Moscow; Russia said Saturday it would be "ludicrous" to hold presidential elections in Ukraine amid the rising tension and growing violence in the country.
"After what happened in Odessa, against the background of the unwinding spiral of confrontation in the country`s southeast, we do not understand what elections Kiev, European capitals and Washington are talking about," Xinhua quoted Kremlin spokesman Dmitry Peskov as saying.
He accused Ukrainian authorities of being "direct accomplices" in the events in Odessa, in which at least 46 people were killed and over 170 others injured when pro- and anti-government protestors clashed Friday, saying "their hands are full of blood".
Among the dead, mostly pro-Russia protestors, 30 were choked to death when radicals set fire to a trade union building, while eight others died as a result of jumping out of windows to escape the burning building.
Peskov said President Vladimir Putin extended his deep condolences to victims and families of the dead, but said Russia had not yet decided upon a response as "this element is absolutely new to us."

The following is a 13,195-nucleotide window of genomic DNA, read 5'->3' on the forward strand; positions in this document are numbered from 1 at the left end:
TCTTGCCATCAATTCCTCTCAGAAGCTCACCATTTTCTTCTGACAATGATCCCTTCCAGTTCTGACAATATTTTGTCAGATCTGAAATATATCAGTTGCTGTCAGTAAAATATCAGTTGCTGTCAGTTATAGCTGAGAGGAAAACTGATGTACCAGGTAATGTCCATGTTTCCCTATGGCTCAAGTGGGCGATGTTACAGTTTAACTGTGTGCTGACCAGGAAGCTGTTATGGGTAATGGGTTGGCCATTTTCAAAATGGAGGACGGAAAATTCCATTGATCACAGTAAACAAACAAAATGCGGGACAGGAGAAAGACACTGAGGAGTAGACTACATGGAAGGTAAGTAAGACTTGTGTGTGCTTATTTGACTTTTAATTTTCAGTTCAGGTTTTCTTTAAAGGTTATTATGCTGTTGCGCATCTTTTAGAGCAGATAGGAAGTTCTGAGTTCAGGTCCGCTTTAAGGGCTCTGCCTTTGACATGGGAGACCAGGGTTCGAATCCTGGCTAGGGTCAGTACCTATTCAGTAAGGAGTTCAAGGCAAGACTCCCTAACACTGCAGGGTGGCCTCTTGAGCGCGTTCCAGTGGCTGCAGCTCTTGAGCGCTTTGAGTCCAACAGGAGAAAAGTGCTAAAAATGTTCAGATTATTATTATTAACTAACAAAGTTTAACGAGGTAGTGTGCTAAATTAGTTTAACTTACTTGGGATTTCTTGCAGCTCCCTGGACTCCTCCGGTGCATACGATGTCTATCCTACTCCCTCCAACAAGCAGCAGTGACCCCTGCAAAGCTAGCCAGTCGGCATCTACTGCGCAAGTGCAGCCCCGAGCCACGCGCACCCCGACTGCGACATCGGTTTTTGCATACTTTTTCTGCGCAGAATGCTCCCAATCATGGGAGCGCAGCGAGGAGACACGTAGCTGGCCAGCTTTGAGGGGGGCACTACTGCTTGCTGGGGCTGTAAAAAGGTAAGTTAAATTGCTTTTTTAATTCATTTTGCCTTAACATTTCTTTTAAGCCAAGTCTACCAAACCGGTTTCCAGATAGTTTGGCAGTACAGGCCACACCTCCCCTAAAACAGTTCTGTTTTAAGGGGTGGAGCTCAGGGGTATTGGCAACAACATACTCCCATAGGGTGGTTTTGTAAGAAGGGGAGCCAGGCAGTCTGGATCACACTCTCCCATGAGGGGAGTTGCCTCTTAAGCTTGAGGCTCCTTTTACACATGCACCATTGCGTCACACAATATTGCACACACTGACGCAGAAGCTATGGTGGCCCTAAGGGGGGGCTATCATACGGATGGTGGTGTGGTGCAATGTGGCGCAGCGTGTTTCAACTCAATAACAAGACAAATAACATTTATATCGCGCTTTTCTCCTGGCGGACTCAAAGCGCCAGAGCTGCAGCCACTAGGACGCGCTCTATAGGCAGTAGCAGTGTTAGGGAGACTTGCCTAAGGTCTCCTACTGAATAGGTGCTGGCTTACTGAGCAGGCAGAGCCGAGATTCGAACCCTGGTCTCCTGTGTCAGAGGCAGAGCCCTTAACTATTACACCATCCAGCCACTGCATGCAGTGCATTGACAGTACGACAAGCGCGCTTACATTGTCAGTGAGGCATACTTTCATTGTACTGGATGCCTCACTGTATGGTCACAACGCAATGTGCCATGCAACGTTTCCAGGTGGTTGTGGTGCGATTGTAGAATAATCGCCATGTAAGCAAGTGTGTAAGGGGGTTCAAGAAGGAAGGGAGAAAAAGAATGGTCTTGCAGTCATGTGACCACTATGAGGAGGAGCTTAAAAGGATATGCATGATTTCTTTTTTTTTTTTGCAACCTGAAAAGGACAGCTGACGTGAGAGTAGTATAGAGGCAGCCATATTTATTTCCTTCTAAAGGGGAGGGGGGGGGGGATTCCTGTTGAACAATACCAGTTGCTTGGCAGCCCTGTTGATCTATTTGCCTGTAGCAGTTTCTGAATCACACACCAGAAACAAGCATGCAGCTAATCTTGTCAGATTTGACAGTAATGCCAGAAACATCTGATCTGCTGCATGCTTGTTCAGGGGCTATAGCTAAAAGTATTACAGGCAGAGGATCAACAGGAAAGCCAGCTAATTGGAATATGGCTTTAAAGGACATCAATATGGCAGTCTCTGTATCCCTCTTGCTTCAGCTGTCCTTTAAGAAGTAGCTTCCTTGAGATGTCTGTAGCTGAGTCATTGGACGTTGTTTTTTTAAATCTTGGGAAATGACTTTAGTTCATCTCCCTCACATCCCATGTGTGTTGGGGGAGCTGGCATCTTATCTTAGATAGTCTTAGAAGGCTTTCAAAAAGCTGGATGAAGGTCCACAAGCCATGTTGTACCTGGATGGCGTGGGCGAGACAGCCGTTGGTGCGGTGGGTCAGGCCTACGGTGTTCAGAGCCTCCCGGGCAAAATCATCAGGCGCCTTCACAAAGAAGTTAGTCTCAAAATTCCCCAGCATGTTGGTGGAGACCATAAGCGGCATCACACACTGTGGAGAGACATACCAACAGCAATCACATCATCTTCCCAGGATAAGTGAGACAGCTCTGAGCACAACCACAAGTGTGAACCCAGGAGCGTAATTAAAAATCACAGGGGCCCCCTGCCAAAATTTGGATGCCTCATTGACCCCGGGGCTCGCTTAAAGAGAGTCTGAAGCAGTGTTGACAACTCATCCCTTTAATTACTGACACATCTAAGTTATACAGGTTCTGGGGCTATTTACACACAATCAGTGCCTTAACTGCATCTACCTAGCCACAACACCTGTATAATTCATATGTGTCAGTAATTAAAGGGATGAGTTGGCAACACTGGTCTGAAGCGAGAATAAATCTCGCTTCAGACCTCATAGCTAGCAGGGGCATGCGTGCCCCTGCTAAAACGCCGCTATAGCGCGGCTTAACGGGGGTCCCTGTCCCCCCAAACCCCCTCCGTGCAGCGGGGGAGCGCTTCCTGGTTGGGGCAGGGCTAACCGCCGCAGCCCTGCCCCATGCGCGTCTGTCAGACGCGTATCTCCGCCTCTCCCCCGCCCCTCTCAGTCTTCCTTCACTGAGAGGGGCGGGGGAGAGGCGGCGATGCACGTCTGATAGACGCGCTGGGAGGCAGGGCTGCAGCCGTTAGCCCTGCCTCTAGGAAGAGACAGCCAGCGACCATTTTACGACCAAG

Meanwhile, the spokesman said Moscow had received thousands of calls requesting Russian assistance from southeast Ukraine, and pledged to further the de-escalation efforts.
Peskov also said that Moscow regretted that Western leaders have completely different views on the situation in Ukraine to that of Russia.
"The justification of the punitive operation by those who only a few months ago would not let the legitimate president, Viktor Yanukovych, restore order using legal means, are the highest manifestation of cynicism," he said.
Ukraine launched a major attack against pro-Russian forces around the eastern city of Sloviansk in the early hours of Friday, a move Russia said would destroy all hopes of fulfilling the Geneva agreement reached April 17.